Even more interesting... (2, Interesting)

drewhk (1744562) | about 4 years ago | (#31910048)

When will browsers go away? Will they be replaced by something else?

Re:Even more interesting... (1)

DIplomatic (1759914) | about 4 years ago | (#31910312)

My guess is the browser will be come the desktop for operating systems. The browser will no longer be a separate program you have to launch, but rather just a layer of the operating system. Think about when the last time was you used a computer and didn't open a browser window.

Re:Even more interesting... (1)

foldingstock (945985) | about 4 years ago | (#31910846)

Using primarily a browser is fine for home users, and even business users that have bought in to the "cloud" preachings, but I do not think it is a good idea to push everything on to the internet.

Privacy is one concern, but availability is my main concern. If you push everything to the web, how productive will you be if there is a network outage?

I guess (3, Interesting)

Krneki (1192201) | about 4 years ago | (#31910052)

They will become the next layer, where we use our applications / games.

Hopefully the current OS-es will become irrelevant and we will fight over who is better: Firefox, Chrome or IE.

Firefox will be for geeks, who likes to customize their stuff.
Chrome will be the fastest and secure out of the box.
IE / Safari the one with the most aggressive marketing.

Re:I guess (1)

just_another_sean (919159) | about 4 years ago | (#31910092)

Chrome will be the fastest and secure out of the box.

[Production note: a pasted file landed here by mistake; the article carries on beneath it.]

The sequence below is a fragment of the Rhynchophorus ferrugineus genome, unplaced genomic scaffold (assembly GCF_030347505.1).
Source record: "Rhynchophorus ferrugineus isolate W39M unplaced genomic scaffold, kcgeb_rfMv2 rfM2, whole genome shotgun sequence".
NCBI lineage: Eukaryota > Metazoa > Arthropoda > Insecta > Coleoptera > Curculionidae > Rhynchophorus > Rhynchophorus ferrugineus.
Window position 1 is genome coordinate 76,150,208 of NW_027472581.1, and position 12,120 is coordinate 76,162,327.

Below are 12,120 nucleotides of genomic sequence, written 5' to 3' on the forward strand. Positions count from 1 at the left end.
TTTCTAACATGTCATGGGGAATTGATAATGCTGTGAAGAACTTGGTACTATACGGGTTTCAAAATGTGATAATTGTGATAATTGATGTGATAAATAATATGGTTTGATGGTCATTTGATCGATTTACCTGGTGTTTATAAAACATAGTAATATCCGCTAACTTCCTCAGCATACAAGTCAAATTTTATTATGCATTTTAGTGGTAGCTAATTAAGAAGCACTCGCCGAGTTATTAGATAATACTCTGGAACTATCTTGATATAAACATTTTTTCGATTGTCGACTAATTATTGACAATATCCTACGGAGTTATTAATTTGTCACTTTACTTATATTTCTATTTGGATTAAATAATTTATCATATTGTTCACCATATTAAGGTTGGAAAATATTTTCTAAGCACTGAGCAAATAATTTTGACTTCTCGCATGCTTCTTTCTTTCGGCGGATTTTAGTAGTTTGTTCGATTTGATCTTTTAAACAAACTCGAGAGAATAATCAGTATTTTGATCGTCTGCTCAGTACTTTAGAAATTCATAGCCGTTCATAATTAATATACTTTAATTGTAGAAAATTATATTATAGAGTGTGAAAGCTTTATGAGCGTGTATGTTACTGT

Really [slashdot.org]?

Re:I guess (1)

clone53421 (1310749) | about 4 years ago | (#31910142)

That doesn’t really specifically affect Chrome.

Re:I guess (2, Insightful)

just_another_sean (919159) | about 4 years ago | (#31910408)

True, and I was being a bit facetious. But that said I am concerned that the problems they had in house are indicative of a particular attitude on security. I'm not writing them off just yet. :-) But I will watch them now for while as I have been doing to MS for, um, well it feels like forever with MS.

The way things are going (3, Insightful)

just_another_sean (919159) | about 4 years ago | (#31910060)

I'm worried that it will simply display the MOTD about being a good citizen, reminding us not to violate copyright and then pointing us to our assigned task for the day. Oh and it will have ads for entertainment content, mountain dew and viagra. Mandatory ads that is (as in no need to click here, we will simply deduct it from your account, thanks).

Re:The way things are going (2, Interesting)

value_added (719364) | about 4 years ago | (#31910352)

I'm worried that it will simply display the MOTD about being a good citizen, reminding us not to violate copyright and then pointing us to our assigned task for the day.

I'm afraid it's too late to worry [catb.org]. I'm just waiting for the day when the MOTD you're worried about is preceeded by scrolling dmesg output and a login prompt. ;-)

What will the desktop look like in five years? (2, Funny)

webbiedave (1631473) | about 4 years ago | (#31910062)

Let's ask the makers of OS/2!

What will the OS look like in five years? (0)

Anonymous Coward | about 4 years ago | (#31910084)

Let's ask the HURD team!

Re:What will the OS look like in five years? (1)

rrhal (88665) | about 4 years ago | (#31910472)

I always thought the browser was trying to emulate X Windows. I suspect it will keep going in that direction.

browser as os (1)

circletimessquare (444983) | about 4 years ago | (#31910104)

people will boot netbook-iphone hybrids directly into the browser

javascript will be the new c++. yes, that's a somewhat horrifying thought: the future of UI development will be javascript, gulp

Re:browser as os (0)

Anonymous Coward | about 4 years ago | (#31910320)

Are you saying that currently C++ is mainly for UI development? Gulp...

Re:browser as os (1)

fuzzyfuzzyfungus (1223518) | about 4 years ago | (#31910500)